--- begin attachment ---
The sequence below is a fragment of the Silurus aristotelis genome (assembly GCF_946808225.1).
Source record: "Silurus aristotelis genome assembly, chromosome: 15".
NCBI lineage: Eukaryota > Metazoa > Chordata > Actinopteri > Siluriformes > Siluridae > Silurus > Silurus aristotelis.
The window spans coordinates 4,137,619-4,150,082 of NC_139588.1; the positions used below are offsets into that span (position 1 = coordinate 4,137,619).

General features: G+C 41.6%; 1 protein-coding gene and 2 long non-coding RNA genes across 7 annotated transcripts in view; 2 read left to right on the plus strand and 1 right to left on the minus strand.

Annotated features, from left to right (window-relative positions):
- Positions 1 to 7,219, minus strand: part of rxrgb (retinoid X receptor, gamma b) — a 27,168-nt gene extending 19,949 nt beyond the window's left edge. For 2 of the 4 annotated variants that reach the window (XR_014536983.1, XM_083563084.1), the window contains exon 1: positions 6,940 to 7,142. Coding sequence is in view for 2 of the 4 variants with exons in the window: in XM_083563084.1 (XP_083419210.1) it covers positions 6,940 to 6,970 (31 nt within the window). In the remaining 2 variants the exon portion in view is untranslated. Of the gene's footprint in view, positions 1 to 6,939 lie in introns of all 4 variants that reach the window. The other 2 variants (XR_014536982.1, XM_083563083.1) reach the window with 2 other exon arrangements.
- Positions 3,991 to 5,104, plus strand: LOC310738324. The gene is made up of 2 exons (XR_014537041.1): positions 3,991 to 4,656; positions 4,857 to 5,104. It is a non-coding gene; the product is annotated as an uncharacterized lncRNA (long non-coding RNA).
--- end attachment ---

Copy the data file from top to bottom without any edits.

The sequence below is a fragment of the Silurus aristotelis genome (assembly GCF_946808225.1).
Source record: "Silurus aristotelis genome assembly, chromosome: 15".
NCBI lineage: Eukaryota > Metazoa > Chordata > Actinopteri > Siluriformes > Siluridae > Silurus > Silurus aristotelis.
The window spans coordinates 4,137,619-4,150,082 of NC_139588.1; the positions used below are offsets into that span (position 1 = coordinate 4,137,619).

General features: G+C 41.6%; 1 protein-coding gene and 2 long non-coding RNA genes across 7 annotated transcripts in view; 2 read left to right on the plus strand and 1 right to left on the minus strand.

Annotated features, from left to right (window-relative positions):
- Positions 1 to 7,219, minus strand: part of rxrgb (retinoid X receptor, gamma b) — a 27,168-nt gene extending 19,949 nt beyond the window's left edge. For 2 of the 4 annotated variants that reach the window (XR_014536983.1, XM_083563084.1), the window contains exon 1: positions 6,940 to 7,142. Coding sequence is in view for 2 of the 4 variants with exons in the window: in XM_083563084.1 (XP_083419210.1) it covers positions 6,940 to 6,970 (31 nt within the window). In the remaining 2 variants the exon portion in view is untranslated. Of the gene's footprint in view, positions 1 to 6,939 lie in introns of all 4 variants that reach the window. The other 2 variants (XR_014536982.1, XM_083563083.1) reach the window with 2 other exon arrangements.
- Positions 3,991 to 5,104, plus strand: LOC310738324. The gene is made up of 2 exons (XR_014537041.1): positions 3,991 to 4,656; positions 4,857 to 5,104. It is a non-coding gene; the product is annotated as an uncharacterized lncRNA (long non-coding RNA).